Trainum's "Share of Indebtedness" was 50% of any outstanding debt on the Note. Another guaranty was signed by Elliott, personally, with the same terms as the Guaranty signed by Trainum, including responsibility for a 50% share of the indebtedness.

         Also on May 10, 2011, Mr. Callison signed a "Construction Deed of Trust" (Deed of Trust), which secured the Note with the Property. The Deed of Trust stated:

Except as otherwise provided in this Deed of Trust, [ET Investments] and [Mr. Callison] shall pay to [the Bank] all indebtedness secured by this Deed of Trust as it becomes due, and [ET Investments] and [Mr. Callison] shall strictly perform all their respective obligations under the Note, this Deed of Trust, and the Related Documents.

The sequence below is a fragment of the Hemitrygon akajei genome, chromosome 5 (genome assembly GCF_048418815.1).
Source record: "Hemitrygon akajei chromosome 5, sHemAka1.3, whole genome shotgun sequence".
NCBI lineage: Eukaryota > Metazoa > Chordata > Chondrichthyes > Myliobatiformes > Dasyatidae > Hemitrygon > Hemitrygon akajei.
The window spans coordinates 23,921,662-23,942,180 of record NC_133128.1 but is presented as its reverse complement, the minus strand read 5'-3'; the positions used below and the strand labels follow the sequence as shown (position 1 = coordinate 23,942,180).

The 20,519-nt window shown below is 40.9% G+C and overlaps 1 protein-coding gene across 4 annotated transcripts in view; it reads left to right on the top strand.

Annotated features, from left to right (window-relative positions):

[The Bank] may . . . declare immediately due and payable all sums secured by this Deed of Trust upon the sale or transfer, without [the Bank's] prior written consent, of all or any part of the [Property].

(Emphases added.) The Deed of Trust specified that the Bank's successors and assigns could enforce the Note.

         Construction of the Property improvements began in 2011. In addition to paying Mr. Callison rent under the terms of the lease, Elliott Chevrolet also paid ET Investments $4, 250 per month for the construction and renovations, and ET Investments in turn made monthly payments of a similar amount to the Bank on the Note.

         Mr. Callison passed away intestate on November 26, 2011. His wife, Jean Callison (Mrs. Callison), was his only heir.

         In early 2012, the construction and renovations suffered unanticipated cost overages. As a result, on April 23, 2012, ET Investments and the Bank increased the Note amount to $600, 000.